All opinions expressed in this article are those of the person quoted and do not necessarily represent the opinions of the other team members or ESC United as a whole.

Another year, another edition of Söngvakeppnin, the traditional national selection for Iceland at the Eurovision Song Contest. Eurovision is a big deal in the country, but that hasn’t translated to a win yet. Iceland has qualified since 2019, can they qualify for a fourth consecutive time? This year, Iceland will compete in the first half of the second semi-final on 11 May.

Söngvakeppnin consists of two semi-finals and one final. All songs competing in the semi-finals are sung in Icelandic, and if songs qualify to the final, then the songs are performed in the language the artist intends to sing in Liverpool. The first semi-final takes place on Saturday, 18 February, where at least two songs will advance to the final. The second semi-final takes place on Saturday, 25 February, where at least two more songs will qualify. Ríkisútvarpið (RÚV) may include an additional song as a wildcard entry. The final will take place on Saturday, 4 March.

Three ESC United writers have listened to the songs that will be competing this Saturday. With a tight competition, which songs do we think will rise to the top? Tyler Griffith from Alaska, James Maude from California, and David Popescu from Denmark will be the judges, juries, and executioners for this panel. Songs were judged on a 10-point scale.

The order of the songs presented was based on the current running order for the Söngvakeppnin semi-final one as provided by RÚV.

1. Bragi – “Stundum snýst heimurinn gegn þér” / “Sometimes the World’s Against Us”

David – 5Honestly not a bad composition, but I’m not feeling it in Icelandic. It might be a hunch, but I feel like this was written, to be performed in English, so hopefully that opportunity arises. The song is composed the way I enjoy it, with a tense build-up, getting more powerful and remains there. Again, I want the English version, I just need to point that out.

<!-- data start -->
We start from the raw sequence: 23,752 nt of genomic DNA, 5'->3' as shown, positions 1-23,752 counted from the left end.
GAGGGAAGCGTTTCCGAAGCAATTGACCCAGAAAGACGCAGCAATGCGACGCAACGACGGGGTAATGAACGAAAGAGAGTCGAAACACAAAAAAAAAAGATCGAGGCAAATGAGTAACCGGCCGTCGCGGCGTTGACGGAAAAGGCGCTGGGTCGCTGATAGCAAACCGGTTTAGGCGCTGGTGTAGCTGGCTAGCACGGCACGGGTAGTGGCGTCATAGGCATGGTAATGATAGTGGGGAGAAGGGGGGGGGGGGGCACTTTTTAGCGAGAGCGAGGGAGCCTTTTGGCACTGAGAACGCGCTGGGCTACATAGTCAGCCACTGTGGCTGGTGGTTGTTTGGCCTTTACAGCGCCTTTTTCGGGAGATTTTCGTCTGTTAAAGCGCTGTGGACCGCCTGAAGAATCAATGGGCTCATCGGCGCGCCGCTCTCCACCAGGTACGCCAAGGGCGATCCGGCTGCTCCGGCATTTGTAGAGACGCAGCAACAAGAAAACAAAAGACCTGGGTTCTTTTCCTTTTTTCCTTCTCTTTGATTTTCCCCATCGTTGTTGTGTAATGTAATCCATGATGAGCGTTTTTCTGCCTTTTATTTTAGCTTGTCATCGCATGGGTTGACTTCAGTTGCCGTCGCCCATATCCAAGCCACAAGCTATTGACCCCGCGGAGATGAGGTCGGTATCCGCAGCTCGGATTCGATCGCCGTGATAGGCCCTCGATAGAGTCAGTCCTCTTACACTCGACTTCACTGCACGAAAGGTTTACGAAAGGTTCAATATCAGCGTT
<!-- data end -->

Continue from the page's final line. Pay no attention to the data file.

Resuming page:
James – 3This sounds like a Melodifestivalen reject. Bragi’s back story as a singing footballer is a lot more interesting than this song, and it’s a shame to see a character such as Bragi resorting to this canned Swedish junk. Especially at a national selection like Songvakeppnin that can reward individuality. Maybe he’ll return some day with the fist-pumping sports anthem we actually want from him.

Tyler – 6.5 – I don’t mind this Melodifestivalen AC song! This entry does remind me of the sort of Icelandic brand of mental wellness, of which Selma is a pioneer. But the song is pleasant, the music itself is fine, and Bragi has singing competition experience, so I’m not worried necessarily about the performance. It’ll just be a question if the live will blow me away, and right now, the song is simply whelming.

Total points: 14.50 points (Average = 4.83)

2. Móa – “Glötuð ást” / “Lose This Dream”

James – 8Whatever happens to Moa at Songvakeppnin, her story is an inspiration to us all, a reminder that no matter how old you are or what hardships befall you, your dream can still be within reach. Her voice is unusual, in that she sounds like an Icelandic Bonnie Tyler trying to recreate jazz standards, but her voice is powerful and sounds uniquely Icelandic. She sounds like a ghost who has been haunting the barren landscape for decades, but we would do well to heed her calls.

Tyler – 5.5 – I like the sort of chanson vibe I get from this song, but along the same vein, it just feels quite outdated at the same time. I like the imagery in the lyrics and the vocals aren’t bad at all. It’s just that the song itself feels of a different time that I’m not sure the televote will respond to in the semifinal. Might be a different question in the final with the jury, but it doesn’t matter if they can’t get there in the first place.

David – 1This is just flat-out depressing and pointless. I feel I was left with nothing.

Total points: 14.50 points (Average = 4.83)

3. Benedikt – “Þora” / “Brave Face”

Tyler – 6.5 – I find the Icelandic version stronger than the English version, because I think the English lyrics read as pretty basic. “Þora” just sounds nicer, and while I know the music in both versions are the same, I feel happier and vibrant with the Icelandic version over the English one? “Brave Face” just feels weaker to me, but that has more of an opportunity to be understood by a wider audience, ughhh. I do mildly like the song though, so I guess this score is appropriate to split the difference.